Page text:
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InfoQ Homepage News Google to remove support for SSL 3.0

Google to remove support for SSL 3.0

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Google have announced on their online security blog that they will be shortly dropping support for the obsolete SSL 3.0 protocol. A write up of the vulnerability is available, and has been designated CVE-2014-3566 (though the CVE data remains sealed at the time of this writing). The vulnerability can be addressed by disabling the support for SSL 3.0 or more specifically the CBC (Cipher Block Chaining) support in SSL 3.0.

The problem lies in the backwards compatibility fallback of TLS, which permits renegotiation to a lower level if the conversation cannot be completed. Whilst both a client and a server may support the current version of the TLS protocol (1.2, as of the time of writing), errors in the communication can result in the browser and server renegotiating at a lower level. TLS 1.0 which was a successor to SSL (originally implemented in Netscape Navigator which was announced twenty years ago this week). The implemenation of TLS 1.0 permitted the fallback to SSL 3.0, which supports encryption now known to be fallable. Newer releases of TLS have banned certain ciphers – for example, TLS 1.1 removed support for some CBC attacks eight years ago, whilst the next version of the specification TLS 1.3 has removed all support for CBC and RC4 ciphers.

The specific attack takes place in two parts; first, through packet injection a connection can be reset by a MITM attack on the client and server during connection set-up, after which the server and client can be forced to renegotiate to a lower level (such as SSL 3.0). Once this is done, attacks described in the paper as the Padding Oracle on Downgraded Legacy Encryption attack result in certain parts of the key being leaked during the conversation. SSL 3.0 uses either the RC4 stream cipher (which was already known to have vulnerabilities) or a block cipher in CBC mode. The latter is now known to be suspect, and since these are the only two modes of security provided by SSL it should be avoided. The attack works by being able to analyze the last byte in a the block cipher by sending up to 256 packets to the server which only differ in the last byte of the first block. Of these reqeusts, the server will reject all of them except when the byte is known to be correct, which will leak one byte of information. By moving the entire sequence by one byte (say, by appending a character onto the end of the path request) the attacker is thus able to deduce an arbitrary number of bytes in the payload, which can potentailly leak the value of a cookie protected by the SSL layer.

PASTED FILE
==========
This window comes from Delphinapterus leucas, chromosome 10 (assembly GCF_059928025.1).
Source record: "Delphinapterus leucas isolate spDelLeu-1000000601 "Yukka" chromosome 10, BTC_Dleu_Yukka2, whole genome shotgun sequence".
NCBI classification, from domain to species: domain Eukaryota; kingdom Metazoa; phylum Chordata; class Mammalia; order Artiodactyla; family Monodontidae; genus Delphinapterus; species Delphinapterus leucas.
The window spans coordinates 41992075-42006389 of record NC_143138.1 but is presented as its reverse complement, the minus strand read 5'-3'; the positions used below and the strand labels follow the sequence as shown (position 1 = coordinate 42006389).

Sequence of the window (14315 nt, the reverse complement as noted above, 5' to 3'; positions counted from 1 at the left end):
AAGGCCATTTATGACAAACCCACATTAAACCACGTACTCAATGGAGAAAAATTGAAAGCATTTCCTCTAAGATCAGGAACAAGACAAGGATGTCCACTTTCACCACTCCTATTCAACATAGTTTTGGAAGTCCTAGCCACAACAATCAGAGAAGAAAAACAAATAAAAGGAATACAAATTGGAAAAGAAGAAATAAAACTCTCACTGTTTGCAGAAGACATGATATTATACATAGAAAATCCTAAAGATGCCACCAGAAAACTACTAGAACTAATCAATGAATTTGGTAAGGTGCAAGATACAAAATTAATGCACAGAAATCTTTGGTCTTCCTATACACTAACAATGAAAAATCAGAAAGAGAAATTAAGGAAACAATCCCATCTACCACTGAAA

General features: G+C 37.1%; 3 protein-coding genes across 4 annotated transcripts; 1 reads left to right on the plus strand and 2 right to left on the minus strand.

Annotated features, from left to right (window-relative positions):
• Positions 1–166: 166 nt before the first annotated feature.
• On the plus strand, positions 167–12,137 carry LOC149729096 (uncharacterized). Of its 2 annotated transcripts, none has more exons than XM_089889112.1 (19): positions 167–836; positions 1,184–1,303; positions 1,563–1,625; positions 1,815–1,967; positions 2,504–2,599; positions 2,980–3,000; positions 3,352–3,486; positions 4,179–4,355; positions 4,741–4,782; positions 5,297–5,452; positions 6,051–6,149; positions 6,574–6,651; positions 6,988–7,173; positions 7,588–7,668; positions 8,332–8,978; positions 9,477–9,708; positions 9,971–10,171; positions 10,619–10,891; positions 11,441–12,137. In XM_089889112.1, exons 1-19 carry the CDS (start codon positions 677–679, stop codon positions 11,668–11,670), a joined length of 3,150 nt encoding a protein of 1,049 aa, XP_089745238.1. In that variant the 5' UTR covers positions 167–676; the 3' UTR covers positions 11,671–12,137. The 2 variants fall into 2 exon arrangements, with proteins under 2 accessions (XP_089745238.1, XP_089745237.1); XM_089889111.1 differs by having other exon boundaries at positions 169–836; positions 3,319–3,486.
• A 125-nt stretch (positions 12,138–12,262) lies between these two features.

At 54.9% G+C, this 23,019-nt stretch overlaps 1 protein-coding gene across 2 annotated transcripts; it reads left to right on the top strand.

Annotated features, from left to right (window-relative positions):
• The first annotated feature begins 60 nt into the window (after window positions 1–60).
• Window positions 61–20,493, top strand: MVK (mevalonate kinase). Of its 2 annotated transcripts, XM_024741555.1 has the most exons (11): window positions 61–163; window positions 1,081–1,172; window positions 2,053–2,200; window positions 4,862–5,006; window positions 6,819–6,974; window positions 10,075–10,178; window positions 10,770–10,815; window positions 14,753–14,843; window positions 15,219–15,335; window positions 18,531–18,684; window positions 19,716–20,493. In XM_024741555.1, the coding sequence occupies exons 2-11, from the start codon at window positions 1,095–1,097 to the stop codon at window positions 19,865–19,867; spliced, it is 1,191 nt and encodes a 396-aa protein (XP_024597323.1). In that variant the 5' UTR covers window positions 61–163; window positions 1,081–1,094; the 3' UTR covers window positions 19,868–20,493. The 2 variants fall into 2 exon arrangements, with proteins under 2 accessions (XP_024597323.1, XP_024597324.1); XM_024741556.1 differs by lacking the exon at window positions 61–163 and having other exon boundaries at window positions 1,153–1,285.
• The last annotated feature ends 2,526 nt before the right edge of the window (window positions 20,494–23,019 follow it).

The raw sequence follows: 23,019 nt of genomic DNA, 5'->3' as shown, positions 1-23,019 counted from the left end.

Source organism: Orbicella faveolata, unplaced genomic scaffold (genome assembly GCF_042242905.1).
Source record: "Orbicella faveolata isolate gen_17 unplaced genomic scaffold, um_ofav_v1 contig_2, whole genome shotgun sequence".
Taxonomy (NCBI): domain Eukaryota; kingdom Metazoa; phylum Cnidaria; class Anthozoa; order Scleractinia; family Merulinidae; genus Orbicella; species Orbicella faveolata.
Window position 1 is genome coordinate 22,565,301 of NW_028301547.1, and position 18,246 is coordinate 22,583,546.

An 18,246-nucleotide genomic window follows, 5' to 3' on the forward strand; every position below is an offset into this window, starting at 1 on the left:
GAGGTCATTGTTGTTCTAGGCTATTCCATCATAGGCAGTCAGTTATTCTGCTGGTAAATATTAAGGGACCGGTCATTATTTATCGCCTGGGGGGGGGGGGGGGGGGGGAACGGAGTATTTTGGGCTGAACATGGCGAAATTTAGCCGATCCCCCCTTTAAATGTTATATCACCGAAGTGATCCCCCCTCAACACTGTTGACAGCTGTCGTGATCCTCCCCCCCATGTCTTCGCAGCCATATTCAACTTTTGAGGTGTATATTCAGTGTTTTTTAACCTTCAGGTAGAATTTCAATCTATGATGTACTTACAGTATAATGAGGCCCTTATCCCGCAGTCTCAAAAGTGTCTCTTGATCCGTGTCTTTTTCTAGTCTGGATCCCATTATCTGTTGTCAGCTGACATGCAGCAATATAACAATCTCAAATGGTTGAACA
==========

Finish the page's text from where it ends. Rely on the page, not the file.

For systems that cannot easily disable SSL 3.0 support, TLS has an option when connecting to disable such downgrades automatically using the TLS_FALLBACK_SCSV option. The client can then determine if it needs to go ahead and perform a retry with a lower connection instead of it being an automated part of the TLS handshake.

This discussion is also pertinant to the on-going development of HTTP/2, which is in final call at the moment. Issue 612 describes changes to a controversial section 9.2.2 places limits on which ciphers can be used with HTTP/2 connections, which in earlier versions of the draft placed an additional negotiation on top of TLS to determine which ciphers were valid or not. The section specifically calls for connections over CBC mode to be disabled by default, even if the underlying TLS connection has already been made with a version that is otherwise acceptable to both client and server. Last week, there were concerns that there could be information leakage in the first 256 bytes of the connection which appears to have driven Google to publish the attacks and remove SSL 3.0 as a way of protecting the environment, even if HTTP/2 itself is not going to be able to place additional requirements on the TLS libraries.

Although progress has been made, it's still causing problems with some on the working group, including Roy Fielding describing an application protocol embedding security requirements as insane and actively announcing not to support 9.2.2 and the author of Jetty (Greg Wilkins) claiming that it is impossible to implement in a future proof way, along with Apple's Michael Sweet saying that it may not be possible to implement 9.2.2 for the ~900million iOS and OSX devices as well as Microsoft's vote against the proposal.

By removing SSL 3.0 and the legacy CBC mode which is known to be vulnerable, Google hopes to both secure browser-server connections (which have been using TLS 1.2 for some time) as well as mitigating against an attack that might be possible if the connection is attacked. It may be that this unlocks the block in the HTTP/2 specification and permits it to depend on TLS 1.2 or above, which with the TLS 1.3 specification due out next month (which also blocks the CBC modes) may be enough to move HTTP/2 forwards. Otherwise we are left with this summary:

| AFAIK, 9.2.2 with proposed modifications plus server operating on
| blacklist instead of whitelist is not fragile.

So long as the client uses a whitelist and so long as the server operates on
a black list and so long as the server can actually influence cipher selection
and so long as it bans any cipher matching the 3 patterns you provided
and so long as cipher names never differ from those patterns and so long as
no additional patterns are configured.

I think you just defined fragile.

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